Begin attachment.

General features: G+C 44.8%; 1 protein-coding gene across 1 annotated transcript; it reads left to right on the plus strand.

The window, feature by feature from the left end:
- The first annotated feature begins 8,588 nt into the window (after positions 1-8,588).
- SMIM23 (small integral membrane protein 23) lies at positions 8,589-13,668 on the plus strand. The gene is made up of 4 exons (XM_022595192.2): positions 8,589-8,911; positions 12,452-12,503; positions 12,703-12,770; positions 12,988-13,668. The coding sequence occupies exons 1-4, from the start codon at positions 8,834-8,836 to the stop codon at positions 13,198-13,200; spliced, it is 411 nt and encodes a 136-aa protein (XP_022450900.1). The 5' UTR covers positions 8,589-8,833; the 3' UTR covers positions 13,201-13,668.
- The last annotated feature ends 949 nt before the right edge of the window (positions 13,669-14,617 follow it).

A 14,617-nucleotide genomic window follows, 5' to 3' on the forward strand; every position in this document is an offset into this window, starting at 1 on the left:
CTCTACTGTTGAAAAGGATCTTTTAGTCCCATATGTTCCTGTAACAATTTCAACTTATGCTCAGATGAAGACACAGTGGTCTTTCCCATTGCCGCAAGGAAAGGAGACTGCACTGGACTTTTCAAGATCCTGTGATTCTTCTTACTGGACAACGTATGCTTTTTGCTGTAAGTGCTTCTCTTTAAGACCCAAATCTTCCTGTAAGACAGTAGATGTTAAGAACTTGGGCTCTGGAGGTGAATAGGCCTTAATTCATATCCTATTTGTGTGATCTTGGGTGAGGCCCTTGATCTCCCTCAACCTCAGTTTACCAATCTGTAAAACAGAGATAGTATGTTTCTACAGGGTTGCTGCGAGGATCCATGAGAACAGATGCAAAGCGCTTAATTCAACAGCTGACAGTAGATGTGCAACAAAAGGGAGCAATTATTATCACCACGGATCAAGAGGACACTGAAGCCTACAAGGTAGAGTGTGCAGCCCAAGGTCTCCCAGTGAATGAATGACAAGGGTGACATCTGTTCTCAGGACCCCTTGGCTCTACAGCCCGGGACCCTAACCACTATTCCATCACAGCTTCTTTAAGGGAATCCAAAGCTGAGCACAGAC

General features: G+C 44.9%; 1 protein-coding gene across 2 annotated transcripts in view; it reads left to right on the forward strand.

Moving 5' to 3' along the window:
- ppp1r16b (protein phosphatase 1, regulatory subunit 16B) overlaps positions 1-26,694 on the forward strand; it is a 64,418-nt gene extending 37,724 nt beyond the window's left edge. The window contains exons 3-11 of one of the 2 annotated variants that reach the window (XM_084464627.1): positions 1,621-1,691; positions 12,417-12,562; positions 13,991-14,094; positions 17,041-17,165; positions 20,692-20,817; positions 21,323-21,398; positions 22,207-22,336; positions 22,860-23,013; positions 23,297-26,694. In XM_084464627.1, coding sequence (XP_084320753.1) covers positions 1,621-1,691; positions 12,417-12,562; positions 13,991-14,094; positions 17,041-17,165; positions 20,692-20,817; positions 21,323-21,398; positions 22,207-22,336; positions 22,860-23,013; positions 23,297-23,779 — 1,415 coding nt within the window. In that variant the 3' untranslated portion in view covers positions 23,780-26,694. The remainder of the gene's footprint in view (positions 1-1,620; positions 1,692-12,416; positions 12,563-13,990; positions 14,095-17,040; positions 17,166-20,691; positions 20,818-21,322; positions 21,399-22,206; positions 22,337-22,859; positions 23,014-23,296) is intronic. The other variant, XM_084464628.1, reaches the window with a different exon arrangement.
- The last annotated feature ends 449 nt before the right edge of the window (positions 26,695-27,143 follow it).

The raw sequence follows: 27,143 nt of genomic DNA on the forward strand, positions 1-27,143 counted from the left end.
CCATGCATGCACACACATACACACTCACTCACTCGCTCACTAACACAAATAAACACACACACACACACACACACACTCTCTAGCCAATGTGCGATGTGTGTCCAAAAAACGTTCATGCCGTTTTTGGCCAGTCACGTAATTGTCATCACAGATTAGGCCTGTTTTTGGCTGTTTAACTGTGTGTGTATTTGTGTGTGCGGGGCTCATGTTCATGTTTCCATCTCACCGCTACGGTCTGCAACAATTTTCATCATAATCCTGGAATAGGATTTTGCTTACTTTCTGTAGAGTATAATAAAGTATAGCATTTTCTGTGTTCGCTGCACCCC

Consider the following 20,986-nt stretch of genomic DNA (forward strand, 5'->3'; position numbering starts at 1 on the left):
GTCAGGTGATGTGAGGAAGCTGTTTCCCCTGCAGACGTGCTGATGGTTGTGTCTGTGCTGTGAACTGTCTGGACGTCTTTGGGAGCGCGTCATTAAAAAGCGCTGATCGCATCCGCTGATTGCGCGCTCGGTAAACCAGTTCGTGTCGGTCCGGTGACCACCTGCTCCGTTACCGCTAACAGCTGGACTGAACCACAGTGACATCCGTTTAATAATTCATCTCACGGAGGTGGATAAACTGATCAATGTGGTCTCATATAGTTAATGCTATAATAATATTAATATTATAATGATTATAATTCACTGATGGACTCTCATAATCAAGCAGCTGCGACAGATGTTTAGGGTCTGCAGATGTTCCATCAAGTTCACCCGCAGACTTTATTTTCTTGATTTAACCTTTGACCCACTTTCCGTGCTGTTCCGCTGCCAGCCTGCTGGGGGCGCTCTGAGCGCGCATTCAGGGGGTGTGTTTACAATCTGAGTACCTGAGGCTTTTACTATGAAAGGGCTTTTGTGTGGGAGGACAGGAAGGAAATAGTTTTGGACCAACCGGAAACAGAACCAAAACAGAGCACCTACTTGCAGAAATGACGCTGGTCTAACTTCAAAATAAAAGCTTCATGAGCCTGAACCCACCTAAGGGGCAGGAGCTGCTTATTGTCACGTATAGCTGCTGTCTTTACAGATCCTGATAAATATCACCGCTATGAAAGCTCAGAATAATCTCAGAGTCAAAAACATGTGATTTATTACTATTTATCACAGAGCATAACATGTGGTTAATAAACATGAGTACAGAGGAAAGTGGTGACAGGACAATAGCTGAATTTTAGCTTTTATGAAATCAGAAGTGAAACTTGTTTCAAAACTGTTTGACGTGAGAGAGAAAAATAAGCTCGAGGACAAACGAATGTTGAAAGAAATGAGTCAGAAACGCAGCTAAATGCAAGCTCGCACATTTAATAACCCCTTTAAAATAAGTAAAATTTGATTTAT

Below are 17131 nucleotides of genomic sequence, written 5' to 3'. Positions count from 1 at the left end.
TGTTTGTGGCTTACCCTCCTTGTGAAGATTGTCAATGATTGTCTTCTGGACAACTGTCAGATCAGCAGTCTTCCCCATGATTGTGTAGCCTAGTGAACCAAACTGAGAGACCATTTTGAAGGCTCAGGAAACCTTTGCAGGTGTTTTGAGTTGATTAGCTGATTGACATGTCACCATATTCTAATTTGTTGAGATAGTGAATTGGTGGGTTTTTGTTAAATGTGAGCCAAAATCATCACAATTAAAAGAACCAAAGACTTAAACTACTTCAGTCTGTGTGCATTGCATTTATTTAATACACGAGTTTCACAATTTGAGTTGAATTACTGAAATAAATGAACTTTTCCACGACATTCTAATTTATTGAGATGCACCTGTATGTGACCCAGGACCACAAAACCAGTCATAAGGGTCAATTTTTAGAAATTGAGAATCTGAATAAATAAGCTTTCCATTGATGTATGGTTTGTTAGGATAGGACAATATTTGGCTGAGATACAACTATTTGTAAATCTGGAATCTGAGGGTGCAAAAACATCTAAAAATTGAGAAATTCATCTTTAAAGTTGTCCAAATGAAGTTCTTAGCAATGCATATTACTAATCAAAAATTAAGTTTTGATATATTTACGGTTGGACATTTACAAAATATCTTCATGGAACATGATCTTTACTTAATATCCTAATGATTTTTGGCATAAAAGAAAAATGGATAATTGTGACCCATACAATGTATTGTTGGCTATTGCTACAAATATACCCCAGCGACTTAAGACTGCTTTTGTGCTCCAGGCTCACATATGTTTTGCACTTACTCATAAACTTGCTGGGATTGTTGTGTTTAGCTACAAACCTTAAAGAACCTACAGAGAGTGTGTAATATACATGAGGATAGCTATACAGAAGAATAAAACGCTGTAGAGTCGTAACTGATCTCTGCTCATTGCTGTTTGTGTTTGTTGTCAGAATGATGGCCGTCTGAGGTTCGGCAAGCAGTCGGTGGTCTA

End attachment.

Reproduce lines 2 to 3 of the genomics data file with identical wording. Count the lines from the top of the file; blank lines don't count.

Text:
The window, feature by feature from the left end:
- The first annotated feature begins 8,588 nt into the window (after positions 1-8,588).